guest column Takura Zhangazha
Acquaintances of mine are in the habit of always asking me a broad, but utterly unanswerable (emotive) question.
Every other time we meet, they may ruefully and after a couple of potshots at the current government ask: “What is the future of this country?” I have an answer that I now also routinely throw, but I will give it at the end of this write-up.
The more significant point about my acquaintance’s question is that they ask it because they already have answers to it. Hence, in conversation, they already give their generally
cathartic take on the country’s economic state of affairs, offer one or two pro-business and pro-United States dollar-solutions that should, in their view, also protect their interests;
both by way of the ability to make enough money to meet the requirements of increasingly consumerist lifestyles.
It is all fair enough. The political economy of Zimbabwe is such that opinions and perceptions of opinions really matter. The key question is whose perceptions are these that appear
to have a fairly strong grip on the urban and rural political psyche?
I mention urban and rural opinion as distinct because they, indeed, are somewhat different perception spaces; not least because of communication infrastructure, but also the historical
(and colonial) view of the urban as the more sophisticated and knowledgeable about what goes on in the (post-colonial) nation-State; a situation that still obtains in our contemporary
times due to the urban-centric reach and geographical preference of information communication technologies (ICTs), inclusive of mobile telephony and social media.
Despite the geographical dimension of political opinion in Zimbabwe, that is, the urban citizenry perceived as more enlightened due to its historical proximity to technology and the
(former) colonial centre than the rural, we will still need to answer key questions of contemporary motivations of the same.
Public and popular opinion in Zimbabwe is largely driven from a perception of what would be ‘knowledge’ or ‘education’. Those that shape it in the immediate are publicly expected to be the most educated. This is as historical a point as it applies to the contemporary.
In the immediate post-independence era (the 1980s to be specific), it was the most educated, coming from the heart of the global superpowers, who were to determine what popular public
opinion would be. Those educated in the global north and east at the height of the cold war would return home to become Cabinet ministers or high level civil servants at the expense of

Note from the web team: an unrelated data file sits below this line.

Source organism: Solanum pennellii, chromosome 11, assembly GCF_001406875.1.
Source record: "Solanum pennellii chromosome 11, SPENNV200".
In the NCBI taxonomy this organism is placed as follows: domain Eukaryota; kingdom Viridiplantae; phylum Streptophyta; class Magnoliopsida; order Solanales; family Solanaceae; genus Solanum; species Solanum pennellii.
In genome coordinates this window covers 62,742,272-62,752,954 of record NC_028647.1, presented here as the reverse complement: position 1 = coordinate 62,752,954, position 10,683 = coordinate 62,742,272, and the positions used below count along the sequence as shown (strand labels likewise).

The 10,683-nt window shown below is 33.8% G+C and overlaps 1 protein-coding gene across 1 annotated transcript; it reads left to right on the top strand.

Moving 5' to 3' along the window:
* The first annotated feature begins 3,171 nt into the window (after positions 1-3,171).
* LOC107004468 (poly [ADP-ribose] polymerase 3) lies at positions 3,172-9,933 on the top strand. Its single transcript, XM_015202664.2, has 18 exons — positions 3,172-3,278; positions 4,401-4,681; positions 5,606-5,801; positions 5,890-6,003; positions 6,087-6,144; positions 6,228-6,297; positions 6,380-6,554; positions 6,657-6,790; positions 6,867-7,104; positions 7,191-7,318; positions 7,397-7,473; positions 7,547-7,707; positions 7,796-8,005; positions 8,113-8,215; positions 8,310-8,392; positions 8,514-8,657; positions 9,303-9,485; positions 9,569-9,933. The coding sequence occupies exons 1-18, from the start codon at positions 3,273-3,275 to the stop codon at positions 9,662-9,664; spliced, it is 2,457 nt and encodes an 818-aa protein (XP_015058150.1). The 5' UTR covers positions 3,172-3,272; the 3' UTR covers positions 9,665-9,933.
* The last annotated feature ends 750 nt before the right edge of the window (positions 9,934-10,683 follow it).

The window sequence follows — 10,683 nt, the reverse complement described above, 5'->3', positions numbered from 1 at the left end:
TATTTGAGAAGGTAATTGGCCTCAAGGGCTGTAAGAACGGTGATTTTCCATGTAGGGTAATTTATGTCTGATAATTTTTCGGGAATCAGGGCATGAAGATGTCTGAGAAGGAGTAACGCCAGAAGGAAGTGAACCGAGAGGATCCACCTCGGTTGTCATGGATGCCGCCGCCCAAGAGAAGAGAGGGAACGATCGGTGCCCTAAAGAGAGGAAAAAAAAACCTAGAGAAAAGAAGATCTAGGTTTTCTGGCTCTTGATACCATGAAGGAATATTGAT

those that were coming from the direct experience of the liberation struggle. Marechera would write about this in his little known novella, The Black Insider. Hence, we eventually had to contend with the relatively convoluted idea of the ‘one-party State’ as well as economic structural adjustment as a battle for our public intellectuals cum-political leaders as they
demonstrated their ideological loyalties. The key point here was that there was an intellectual source for assumptions of progress as perceived by the public. By the time we were into
full-fledged economic liberalisation via ESAP, again public opinion followed views by the educated in the 1990s, until times became politically desperate and organised labour began to
talk back to the received wisdom of the free market.
Counter narratives to the latter emerged, based on the fact that ESAP was not working, and these came again from the intelligentsia, except that it was in two respects. Labour had built its own intellectuals who were left leaning and who had begun to influence working people’s perceptions of what should be national progress. Mainstream intellectuals from
business, the clergy and academia, realised this growing influence and worked closely with labour to help form the intellectual framework for the formation of the Movement for
Democratic Change (MDC) as an alternative to the free market oriented ruling Zanu Pf party.
This alliance was, however, a short-lived one of equals. Business and the clergy, with the passage of time, became the primary drivers of public opinion output for the mainstream opposition, particularly during the years of the inclusive government.
Zanu Pf was, however, to counter the progressive direction of the new opposition by reverting to the populist intellectual recess of nationalism and historical injustice, but at the
same time attempting a Chinese version of State capitalism, tallied with radical indigenisation of the economy. This, however, required instruments of propaganda and the threat of
force for it to be reluctantly accepted as ‘progressive’.
Therefore, between 1999 through to 2017, the two dominant strands of how to influence public opinion were predominantly motivated by mainstream political parties and their apparatchiks.